A strange, impending combination of intimacy and anonymity now stares me in the face. I’ll know that you’ll know about my dreams without knowing they’re mine. This has a weirdness on par with me knowing that you’re going on a date with my ex without knowing she’s my ex.
Additionally bizarre is that Qalixy must have browsed—if not pored over—the book before giving it to you, but surely she has no idea these are my dreams. She would never be so insensitive as to trample someone’s privacy by divulging their dreams.
Closing the book, I sigh heavily. Qalixy has unwittingly complicated our friendship once again.
That night I dream that I am a renowned concept designer commissioned to create a conceptual framework for emotions, one that codifies into a succinct set of ideas all that we as a society have learned about emotions through our history and science. It should be straightforward work, but they rebel. Emotions don’t want to be epitomized in this way, refusing to be summed up, to be neatly intellectualized. Some go on strike, others use their abilities against me, warping my experience of the world until I relent. Trees turn me jealous, green beans tinge me with anger, insipid pop songs bring me to tears. I want to break their hegemony over my subjective perceptions by completing the project I’ve been tasked with—to overthrow emotions with intellection—but in the company of the one emotion that stays supportive of me, I realize I cannot bear to forever alienate my emotions through my work.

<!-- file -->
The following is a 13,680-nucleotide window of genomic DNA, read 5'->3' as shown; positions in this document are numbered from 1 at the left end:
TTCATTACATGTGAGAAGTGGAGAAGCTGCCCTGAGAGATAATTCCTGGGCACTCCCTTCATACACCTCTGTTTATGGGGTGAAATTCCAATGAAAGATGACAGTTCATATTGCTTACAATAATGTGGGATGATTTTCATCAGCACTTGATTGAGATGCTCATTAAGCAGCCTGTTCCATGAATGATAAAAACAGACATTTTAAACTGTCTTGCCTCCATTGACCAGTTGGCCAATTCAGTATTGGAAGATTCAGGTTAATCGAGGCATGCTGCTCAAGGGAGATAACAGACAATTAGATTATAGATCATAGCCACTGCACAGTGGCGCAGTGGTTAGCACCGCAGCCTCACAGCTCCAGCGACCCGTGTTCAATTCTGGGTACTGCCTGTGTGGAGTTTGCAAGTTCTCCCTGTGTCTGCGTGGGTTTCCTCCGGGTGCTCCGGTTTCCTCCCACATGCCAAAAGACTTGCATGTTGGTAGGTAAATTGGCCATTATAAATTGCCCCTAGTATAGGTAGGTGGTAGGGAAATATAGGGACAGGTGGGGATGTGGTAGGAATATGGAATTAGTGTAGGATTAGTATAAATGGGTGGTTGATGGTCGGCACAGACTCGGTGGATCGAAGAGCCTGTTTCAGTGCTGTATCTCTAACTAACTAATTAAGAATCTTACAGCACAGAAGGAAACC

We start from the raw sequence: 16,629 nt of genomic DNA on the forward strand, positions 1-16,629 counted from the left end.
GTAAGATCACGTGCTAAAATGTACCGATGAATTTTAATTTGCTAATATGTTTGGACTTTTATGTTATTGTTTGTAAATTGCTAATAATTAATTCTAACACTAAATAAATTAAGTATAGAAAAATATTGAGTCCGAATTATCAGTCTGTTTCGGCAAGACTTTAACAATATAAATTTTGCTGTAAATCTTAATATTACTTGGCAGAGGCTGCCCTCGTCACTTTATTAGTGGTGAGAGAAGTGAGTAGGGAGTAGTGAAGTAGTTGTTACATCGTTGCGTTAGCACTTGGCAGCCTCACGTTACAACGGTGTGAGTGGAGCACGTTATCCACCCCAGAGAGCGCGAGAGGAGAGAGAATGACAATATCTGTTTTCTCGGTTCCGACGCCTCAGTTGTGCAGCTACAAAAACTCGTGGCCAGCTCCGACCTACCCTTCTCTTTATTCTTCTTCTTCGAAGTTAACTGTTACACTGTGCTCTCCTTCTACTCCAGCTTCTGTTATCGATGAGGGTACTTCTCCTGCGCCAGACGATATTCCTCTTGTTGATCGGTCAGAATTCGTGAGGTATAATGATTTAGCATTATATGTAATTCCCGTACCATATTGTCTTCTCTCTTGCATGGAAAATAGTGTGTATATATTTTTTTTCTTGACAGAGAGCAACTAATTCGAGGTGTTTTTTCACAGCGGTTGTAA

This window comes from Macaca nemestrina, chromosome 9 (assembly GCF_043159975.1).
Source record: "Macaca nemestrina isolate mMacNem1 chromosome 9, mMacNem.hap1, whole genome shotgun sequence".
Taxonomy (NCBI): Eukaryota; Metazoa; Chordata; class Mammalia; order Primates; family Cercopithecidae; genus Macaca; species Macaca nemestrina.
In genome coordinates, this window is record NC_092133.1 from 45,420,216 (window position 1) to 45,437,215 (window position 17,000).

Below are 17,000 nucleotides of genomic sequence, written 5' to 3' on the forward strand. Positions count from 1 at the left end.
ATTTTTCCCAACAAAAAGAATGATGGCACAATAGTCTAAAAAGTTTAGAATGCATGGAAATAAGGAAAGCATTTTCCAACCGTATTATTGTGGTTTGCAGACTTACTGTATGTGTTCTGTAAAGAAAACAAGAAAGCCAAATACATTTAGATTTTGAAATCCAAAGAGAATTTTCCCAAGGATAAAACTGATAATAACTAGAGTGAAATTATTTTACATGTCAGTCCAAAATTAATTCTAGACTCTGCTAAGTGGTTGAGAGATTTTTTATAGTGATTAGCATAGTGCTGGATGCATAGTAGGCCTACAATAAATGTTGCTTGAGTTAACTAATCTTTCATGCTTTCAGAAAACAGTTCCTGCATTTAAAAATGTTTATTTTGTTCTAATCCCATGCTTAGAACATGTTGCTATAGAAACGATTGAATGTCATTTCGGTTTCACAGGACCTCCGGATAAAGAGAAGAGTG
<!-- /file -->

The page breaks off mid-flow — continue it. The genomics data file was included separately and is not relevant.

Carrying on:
When I wake up, the first thing I do is look in the book for this dream.
I don’t find anything remotely resembling it. Perhaps only my past dreams are in this omnibus.
I set the book down on my desk then turn to look out the window beside it. A cedar waxwing is perched on a low branch of the birch tree just outside. For a moment, the world has a lucid calm to it, a transcendental yet mundane self-aware quietude.
I head to the kitchen to brew my morning coffee, ready to give the book a favorable though not glowing review. I don’t think my dreams are particularly special.
About the Author: Fascinated by the ways in which fiction can serve as a means of metacognition, Soramimi Hanarejima crafts stories to explore the nature of thought. Soramimi is the author of the story collection Visits to the Confabulatorium and works on information design projects that seek to visually communicate aspects of subjective experiences.